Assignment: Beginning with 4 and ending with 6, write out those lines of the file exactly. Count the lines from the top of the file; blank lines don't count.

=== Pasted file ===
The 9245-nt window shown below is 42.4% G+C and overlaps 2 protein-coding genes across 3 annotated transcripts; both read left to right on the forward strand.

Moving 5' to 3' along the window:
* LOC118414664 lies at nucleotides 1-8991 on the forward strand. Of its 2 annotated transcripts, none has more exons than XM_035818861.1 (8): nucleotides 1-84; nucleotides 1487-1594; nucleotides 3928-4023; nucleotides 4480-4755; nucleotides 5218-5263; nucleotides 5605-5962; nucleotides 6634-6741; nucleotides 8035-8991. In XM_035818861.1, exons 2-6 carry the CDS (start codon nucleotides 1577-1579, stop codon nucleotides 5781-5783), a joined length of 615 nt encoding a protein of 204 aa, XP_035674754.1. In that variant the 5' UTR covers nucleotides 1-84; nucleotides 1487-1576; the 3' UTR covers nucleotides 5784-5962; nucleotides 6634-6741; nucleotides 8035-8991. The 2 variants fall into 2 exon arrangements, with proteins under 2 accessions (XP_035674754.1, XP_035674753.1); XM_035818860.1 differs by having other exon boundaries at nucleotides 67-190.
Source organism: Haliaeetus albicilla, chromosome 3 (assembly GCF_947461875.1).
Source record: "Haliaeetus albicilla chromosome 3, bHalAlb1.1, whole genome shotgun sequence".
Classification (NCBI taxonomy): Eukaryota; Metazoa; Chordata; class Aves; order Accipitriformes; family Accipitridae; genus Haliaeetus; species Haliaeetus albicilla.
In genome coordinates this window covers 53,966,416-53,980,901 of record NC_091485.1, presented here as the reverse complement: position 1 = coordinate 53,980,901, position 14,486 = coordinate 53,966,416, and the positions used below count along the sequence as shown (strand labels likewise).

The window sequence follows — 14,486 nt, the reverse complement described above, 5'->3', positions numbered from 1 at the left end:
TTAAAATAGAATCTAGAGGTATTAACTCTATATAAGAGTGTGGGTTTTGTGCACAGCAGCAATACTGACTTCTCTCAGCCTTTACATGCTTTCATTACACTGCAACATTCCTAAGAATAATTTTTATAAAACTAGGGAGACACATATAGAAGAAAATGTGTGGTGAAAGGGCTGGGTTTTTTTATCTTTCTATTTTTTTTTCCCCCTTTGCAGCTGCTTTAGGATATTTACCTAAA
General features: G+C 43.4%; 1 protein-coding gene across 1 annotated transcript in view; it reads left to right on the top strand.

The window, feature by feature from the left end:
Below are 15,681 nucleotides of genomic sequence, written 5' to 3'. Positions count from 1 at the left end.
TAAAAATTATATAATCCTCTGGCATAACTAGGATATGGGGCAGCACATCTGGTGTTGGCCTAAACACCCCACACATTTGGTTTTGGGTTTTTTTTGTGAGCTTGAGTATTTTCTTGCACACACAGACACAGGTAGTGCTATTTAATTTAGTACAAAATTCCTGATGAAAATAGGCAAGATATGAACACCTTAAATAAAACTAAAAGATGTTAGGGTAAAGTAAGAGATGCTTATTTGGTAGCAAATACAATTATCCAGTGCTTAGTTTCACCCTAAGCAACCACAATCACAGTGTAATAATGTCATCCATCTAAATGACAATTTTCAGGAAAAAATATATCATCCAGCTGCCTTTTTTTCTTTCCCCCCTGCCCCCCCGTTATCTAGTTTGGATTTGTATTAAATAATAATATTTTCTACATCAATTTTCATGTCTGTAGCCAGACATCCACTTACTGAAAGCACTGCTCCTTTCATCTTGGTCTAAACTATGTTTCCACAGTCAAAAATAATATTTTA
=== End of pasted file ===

Source organism: Haliaeetus albicilla, chromosome 3 (assembly GCF_947461875.1).
Source record: "Haliaeetus albicilla chromosome 3, bHalAlb1.1, whole genome shotgun sequence".
Classification (NCBI taxonomy): Eukaryota; Metazoa; Chordata; class Aves; order Accipitriformes; family Accipitridae; genus Haliaeetus; species Haliaeetus albicilla.